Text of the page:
The U.S. Dollar is gaining against most major currencies with the exception of safe-haven Swiss Franc and Japanese Yen.
Markets are indeed worried about trade dynamics with the U.S. prepared to add duties to the remaining $300.0 billion of products from China that had not been touched yet. Furthermore, some talk of potential conflict has added to the turmoil and in times of doubt over armed intervention in the Middle East, naturally the buck will gain. Non-emergency personnel were asked to leave their Iraq posts by the U.S. State Department.
On the economic docket, we had Retail Sales and Industrial Production revealed contraction falling by (-0.2%) and (-0.5%) respectively. Sales were predicted to rise by 0.4% and things were predicted to go flat in productivity. Only the Empire State Manufacturing gauge showed a better-than-expected reading by coming in over double the estimate. Thus far the buck is in favorable ranges and could see some swings, but no clear FX guidance at the moment. The development in Iraq is one to closely monitor.
What to Watch Today…
- No major events scheduled for today.
Complete Economic Calendar can be found here.
The Euro is tumbling a bit despite data in the form of Gross Domestic Product coming in just as expected. The bloc is on a quarterly pace of 0.4% and annual of 1.2%. In fact, detailed German figures and inflationary growth in France all grew as forecast, but Italy seems to be the problem child once more.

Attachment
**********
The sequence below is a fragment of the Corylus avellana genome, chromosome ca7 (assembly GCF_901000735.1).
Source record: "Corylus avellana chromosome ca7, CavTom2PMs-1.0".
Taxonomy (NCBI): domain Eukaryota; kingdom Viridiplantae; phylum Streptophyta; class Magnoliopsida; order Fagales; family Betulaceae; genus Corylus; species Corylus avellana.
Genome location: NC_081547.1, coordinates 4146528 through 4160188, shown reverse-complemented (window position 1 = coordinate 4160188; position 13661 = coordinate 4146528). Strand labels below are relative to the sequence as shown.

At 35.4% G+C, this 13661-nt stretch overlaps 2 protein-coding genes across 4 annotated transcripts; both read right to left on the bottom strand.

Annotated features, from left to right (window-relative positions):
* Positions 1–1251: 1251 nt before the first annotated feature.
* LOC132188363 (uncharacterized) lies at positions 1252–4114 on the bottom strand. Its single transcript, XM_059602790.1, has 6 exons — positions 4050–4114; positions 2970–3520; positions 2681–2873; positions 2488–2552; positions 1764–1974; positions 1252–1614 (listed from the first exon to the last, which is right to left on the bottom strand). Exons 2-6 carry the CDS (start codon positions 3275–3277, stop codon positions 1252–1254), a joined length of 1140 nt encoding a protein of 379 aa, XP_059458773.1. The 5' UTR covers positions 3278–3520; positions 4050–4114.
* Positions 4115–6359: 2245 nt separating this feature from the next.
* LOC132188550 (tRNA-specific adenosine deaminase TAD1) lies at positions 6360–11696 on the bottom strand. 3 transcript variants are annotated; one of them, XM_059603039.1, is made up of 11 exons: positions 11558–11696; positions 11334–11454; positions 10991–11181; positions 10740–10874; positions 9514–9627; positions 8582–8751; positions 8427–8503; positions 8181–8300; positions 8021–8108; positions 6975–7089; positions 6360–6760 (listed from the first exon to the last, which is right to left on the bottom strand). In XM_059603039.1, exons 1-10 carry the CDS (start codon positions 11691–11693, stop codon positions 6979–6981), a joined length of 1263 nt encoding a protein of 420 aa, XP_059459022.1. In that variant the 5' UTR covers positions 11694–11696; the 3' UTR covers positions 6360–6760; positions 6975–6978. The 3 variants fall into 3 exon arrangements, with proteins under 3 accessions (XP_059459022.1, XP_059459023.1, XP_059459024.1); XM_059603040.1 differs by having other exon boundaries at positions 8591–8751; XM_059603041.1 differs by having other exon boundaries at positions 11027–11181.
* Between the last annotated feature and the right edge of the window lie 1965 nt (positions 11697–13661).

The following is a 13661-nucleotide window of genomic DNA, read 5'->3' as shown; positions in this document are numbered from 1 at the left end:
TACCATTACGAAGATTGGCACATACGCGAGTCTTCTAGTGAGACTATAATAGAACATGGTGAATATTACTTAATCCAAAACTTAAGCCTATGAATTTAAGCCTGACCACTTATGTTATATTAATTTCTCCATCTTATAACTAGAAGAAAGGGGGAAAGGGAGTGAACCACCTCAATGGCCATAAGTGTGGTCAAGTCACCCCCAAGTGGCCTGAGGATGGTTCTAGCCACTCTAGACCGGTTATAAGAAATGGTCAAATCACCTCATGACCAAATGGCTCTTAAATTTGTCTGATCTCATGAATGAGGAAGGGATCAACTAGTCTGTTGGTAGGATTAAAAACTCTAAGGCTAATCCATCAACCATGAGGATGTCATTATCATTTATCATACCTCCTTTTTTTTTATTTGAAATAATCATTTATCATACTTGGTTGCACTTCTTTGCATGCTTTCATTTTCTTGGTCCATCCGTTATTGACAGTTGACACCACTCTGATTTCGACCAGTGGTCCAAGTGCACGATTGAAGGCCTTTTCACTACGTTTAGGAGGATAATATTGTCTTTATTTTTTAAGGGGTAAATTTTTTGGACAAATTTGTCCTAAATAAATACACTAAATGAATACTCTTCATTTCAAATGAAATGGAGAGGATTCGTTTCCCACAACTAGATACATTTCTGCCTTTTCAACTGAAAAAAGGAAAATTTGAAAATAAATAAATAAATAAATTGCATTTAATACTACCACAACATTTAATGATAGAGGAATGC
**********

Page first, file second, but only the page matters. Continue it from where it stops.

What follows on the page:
Industrial Orders contracted again this month in Italy and now fears over the fiscal situation have resurfaced. This is manifesting itself with Italian 2-year bonds yield reaching the highest levels since last quarter of 2018. A risky EU player is not what the Euro-zone needs right now as it seeks form consistency that can propel the continent’s overall economy.
The Pound is down naturally as politicians in the U.K. scramble to find a viable strategy. Prime Minister Theresa May defended her Tory party members, saying that it is not Farage’s Brexit party who can deliver on the referendum, but that by June she hopes to have a deal. Her gamble is now this: since EU elections are coming and as we said yesterday that it looks like the Tories will lose big time, she believes the party will see need to gather around her plan to save face and actually deliver on Leaving.
Thus far, everyone is starting to bicker about the concept of launching a second referendum, which Brexit Secretary Steve Barclay said was simply government opposition trying to revoke the people’s choice. Things sure look amicable.